The AGA was designed to be a framework to co-ordinate the existing initiatives of different actors in the realm of governance, thereby prompting an integrated continental approach. Two years into its creation, this promising initiative now faces a number of challenges.
This paper focuses on two such challenges and puts forward tentative policy recommendations. Firstly, there are currently weak synergies between the AGA and the African Peace and Security Architecture (APSA). It is crucial to secure operational linkages in light of the growing political appetite for the governance-security nexus in Africa and with the aim to trigger a much-hoped-for integrated response to the continual governance and security crises in the continent. In this context, the AGA holds the potential to become a support mechanism for the APSA, highlighting governance gaps in Africa that have implications for the peace and security of a given country or region.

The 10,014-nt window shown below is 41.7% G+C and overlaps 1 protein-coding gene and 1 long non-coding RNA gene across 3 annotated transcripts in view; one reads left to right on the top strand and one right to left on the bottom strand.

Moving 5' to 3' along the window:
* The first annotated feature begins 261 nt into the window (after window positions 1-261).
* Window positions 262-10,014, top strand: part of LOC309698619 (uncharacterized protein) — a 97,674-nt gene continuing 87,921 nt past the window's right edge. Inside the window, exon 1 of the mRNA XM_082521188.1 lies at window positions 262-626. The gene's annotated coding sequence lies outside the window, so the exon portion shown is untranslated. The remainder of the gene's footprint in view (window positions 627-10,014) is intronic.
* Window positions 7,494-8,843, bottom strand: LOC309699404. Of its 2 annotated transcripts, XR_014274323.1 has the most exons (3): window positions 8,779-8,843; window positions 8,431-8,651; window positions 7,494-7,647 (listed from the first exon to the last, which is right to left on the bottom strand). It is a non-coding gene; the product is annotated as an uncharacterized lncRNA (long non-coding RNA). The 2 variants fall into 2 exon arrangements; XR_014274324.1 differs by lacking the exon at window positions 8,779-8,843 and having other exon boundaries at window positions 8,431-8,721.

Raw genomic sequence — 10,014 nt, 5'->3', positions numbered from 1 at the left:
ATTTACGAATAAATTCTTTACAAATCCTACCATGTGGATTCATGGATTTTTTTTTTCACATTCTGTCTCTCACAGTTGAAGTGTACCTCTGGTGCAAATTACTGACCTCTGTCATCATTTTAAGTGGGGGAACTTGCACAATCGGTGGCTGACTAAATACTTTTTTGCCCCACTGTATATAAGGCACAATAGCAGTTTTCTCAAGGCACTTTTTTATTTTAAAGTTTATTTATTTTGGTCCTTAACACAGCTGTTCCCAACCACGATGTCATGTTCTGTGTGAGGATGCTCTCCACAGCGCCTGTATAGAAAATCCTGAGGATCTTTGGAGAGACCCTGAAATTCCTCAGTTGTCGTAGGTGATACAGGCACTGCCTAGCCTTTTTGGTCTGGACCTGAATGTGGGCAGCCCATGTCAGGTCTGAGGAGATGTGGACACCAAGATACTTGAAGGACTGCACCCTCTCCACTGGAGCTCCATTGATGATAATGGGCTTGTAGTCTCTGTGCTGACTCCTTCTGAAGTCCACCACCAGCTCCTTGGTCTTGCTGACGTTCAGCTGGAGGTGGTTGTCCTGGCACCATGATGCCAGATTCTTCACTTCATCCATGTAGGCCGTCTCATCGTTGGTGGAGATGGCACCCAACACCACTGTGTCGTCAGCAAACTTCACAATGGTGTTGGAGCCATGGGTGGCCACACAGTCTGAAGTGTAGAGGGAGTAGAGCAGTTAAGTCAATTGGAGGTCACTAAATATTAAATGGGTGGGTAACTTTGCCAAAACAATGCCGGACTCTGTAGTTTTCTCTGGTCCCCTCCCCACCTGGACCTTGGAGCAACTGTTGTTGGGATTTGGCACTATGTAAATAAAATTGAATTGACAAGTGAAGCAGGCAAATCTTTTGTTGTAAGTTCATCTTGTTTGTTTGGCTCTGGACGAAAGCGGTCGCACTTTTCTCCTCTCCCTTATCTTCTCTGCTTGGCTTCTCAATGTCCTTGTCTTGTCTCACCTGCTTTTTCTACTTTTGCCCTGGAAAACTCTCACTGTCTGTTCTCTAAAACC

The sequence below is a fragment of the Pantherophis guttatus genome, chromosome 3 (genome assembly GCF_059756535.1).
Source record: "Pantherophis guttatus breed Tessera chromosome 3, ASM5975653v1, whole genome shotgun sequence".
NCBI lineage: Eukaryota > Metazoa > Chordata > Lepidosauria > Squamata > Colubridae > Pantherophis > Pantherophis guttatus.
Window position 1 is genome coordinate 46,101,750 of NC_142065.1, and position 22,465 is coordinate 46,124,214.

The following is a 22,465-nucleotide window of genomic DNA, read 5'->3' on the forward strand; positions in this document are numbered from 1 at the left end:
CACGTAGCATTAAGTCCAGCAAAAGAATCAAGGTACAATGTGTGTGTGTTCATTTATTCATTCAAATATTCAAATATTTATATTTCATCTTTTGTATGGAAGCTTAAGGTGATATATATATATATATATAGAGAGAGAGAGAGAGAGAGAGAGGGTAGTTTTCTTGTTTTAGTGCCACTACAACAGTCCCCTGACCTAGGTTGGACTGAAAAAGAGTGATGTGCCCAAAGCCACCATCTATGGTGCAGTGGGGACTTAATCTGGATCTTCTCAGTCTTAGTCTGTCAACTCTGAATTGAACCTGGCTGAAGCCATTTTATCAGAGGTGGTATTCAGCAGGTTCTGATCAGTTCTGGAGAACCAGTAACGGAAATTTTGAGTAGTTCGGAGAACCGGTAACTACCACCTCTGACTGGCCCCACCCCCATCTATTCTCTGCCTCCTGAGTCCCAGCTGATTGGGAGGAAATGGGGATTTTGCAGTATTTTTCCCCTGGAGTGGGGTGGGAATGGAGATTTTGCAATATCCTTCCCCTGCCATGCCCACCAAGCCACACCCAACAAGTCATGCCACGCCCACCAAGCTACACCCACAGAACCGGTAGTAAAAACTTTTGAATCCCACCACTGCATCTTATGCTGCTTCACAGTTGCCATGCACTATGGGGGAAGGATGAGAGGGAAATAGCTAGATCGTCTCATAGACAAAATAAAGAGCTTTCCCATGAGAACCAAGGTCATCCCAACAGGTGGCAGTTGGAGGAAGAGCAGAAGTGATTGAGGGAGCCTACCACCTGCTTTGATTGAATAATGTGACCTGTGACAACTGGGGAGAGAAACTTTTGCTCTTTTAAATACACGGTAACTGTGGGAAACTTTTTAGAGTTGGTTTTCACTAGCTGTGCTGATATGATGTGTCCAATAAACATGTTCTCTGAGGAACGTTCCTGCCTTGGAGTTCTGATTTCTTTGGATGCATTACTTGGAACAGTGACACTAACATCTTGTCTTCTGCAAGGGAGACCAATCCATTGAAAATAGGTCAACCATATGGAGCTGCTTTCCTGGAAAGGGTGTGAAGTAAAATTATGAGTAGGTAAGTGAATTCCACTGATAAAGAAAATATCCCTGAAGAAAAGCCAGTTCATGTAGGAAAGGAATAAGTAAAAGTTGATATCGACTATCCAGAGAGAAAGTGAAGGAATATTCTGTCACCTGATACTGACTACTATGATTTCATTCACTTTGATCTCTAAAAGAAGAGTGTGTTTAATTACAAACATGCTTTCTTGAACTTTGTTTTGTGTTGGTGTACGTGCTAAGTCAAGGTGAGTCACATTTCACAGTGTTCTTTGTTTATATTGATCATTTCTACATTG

Secondly, there is a need to define the role of the African Peer Review Mechanism within the nascent AGA. In particular, the APRM can support the AGA by keeping track of the implementation and ratification of shared values instruments in African countries, an area in which the APRM has already shown tangible value. This paper puts forward tentative recommendations to overcome these two challenges and carry the shared values agenda forward, with a focus on the transition of the AGA from a set of scattered instruments and actors into a fully-fledged architecture with continental legitimacy.